What is an Alternative Energy ETF?
By Trevor Onions
, last updated January 10, 2012
Green technologies are gradually taking flight and bringing new investment opportunities with them. Now, several enterprising mutual funds have combined the innovation of alternative energy stocks with the ease and liquidity of Exchange Traded Funds (ETFs). If you’re looking to broaden and diversify your portfolio with experimental boldness, then you may want to consider investing in an alternative energy ETF. Here’s a breakdown of what you need to know to get started with these rising commodity funds.
About Alternative Energy ETFs
Alternative energy ETFs were launched to provide investors with a dose of social responsibility and profit potential. Current ETFs are based around power company stocks and commodity shares involved with energy sources like wind, solar, and nuclear power. Other ETFs incorporate a broad basket of energy shares from across the alternative sector, giving you instant diversification from throughout the green spectrum.
Most ETFs have returned modest gains in recent years, thanks to improvements in alternative energy technologies, increased public support, and government subsidies. ETFs based on solar and wind power are always under active management, adding and pruning stocks based on their performance, as new players enter this evolving market. These also constitute the most experimental and risky ETFs you can own, as solar and wind power ETFs occupy a significantly smaller and groundbreaking part of the total energy sector.
For more stability, look to ETFs centered on nuclear energy. Despite disasters like Fukushima and Chernobyl, nuclear power continues to be viewed as a safe and moderately clean alternative to fossil fuels. ETFs that plunged during the worst days of the Japanese nuclear crisis quickly recovered, thanks in no small part to the continued appeal of nuclear power. With thousands of new plants slated for construction across the United States and abroad, nuclear power is set to expand at phenomenal rates, and that means almost guaranteed profits.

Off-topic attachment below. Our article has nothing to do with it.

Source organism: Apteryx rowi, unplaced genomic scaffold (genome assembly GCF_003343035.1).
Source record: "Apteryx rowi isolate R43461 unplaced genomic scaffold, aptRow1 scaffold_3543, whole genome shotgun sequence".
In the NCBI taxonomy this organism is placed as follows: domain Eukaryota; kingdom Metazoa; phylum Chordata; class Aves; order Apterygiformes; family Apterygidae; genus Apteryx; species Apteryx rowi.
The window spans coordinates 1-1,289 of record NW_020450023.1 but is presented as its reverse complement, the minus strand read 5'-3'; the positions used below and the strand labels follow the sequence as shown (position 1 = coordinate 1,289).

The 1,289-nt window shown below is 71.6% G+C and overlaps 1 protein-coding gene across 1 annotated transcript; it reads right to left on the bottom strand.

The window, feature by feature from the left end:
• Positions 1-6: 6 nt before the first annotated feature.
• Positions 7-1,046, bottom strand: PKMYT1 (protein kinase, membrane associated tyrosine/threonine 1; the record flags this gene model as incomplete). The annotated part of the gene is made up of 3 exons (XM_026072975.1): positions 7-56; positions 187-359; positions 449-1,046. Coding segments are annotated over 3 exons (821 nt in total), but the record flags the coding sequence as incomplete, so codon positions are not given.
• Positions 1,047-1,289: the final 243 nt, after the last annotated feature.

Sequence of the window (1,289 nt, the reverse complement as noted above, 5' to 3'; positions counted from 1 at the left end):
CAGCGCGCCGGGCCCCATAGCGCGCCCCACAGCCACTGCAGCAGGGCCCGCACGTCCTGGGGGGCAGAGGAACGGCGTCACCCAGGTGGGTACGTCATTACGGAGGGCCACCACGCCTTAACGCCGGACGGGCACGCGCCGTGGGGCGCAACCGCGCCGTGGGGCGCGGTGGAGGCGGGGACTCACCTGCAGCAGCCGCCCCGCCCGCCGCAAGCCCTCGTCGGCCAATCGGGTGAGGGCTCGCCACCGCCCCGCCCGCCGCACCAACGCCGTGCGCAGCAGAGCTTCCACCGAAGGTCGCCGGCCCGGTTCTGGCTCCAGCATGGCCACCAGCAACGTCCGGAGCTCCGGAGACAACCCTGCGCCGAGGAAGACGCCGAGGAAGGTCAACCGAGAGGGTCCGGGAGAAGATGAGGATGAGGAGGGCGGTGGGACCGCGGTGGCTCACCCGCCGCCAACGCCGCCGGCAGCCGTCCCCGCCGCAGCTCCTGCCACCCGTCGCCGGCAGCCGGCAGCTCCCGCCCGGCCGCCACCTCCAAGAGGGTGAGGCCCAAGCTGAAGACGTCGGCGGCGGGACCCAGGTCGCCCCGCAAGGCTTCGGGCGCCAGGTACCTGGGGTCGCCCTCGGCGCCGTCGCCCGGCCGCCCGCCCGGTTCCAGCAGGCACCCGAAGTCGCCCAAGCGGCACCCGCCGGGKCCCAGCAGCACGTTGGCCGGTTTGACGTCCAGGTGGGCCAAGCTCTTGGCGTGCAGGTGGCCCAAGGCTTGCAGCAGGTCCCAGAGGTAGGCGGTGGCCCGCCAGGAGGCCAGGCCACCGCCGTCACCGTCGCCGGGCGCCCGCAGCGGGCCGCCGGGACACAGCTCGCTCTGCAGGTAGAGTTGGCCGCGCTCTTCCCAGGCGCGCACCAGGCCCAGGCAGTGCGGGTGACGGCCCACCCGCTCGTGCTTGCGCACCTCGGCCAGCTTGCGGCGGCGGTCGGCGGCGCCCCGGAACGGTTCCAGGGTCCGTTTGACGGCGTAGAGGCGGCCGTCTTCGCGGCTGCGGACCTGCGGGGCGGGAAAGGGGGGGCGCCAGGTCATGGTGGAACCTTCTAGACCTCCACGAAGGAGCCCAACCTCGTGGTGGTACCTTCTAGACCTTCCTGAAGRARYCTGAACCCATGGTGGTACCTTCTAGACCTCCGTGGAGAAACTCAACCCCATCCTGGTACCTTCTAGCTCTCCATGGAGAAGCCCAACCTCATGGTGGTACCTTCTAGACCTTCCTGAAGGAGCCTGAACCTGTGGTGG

Meanwhile, ETFs like PowerShares Cleantech Portfolio and iShares S & P Clean Energy Index Fund are great ways to get started with a well diversified foothold. These funds place your money in a wide variety of funds from solar, wind, biomass, and other power sources. Although high diversification means profit margins will be narrower, risk is lessened as well.
How to Buy ETFs
Buying and maintaining ETFs is easier than ever, and their maintenance fees are often a good deal lower than operating through a broker, or investing in traditional Index Funds. Look to the top mutual fund providers for easy access to alternative energy ETFs. Right now, Vanguard, Fidelity, and T. Rowe Price give easy access to buying, selling, and trading ETFs from the whole energy industry.
While fees typically start low, it’s best to minimize them as much as possible, if you’re examining several choices. Look to alternative energy ETFs that passively invest your money, with minimal active management. Actively managed ETFs rarely outperform the market, and they command higher fees that can eat into your growth.
In time, the alternative energy sector is all but certain to explode. Buying ETFs based on these technologies funds cleaner energy, and gives you a financial stake in a cutting edge class of investments.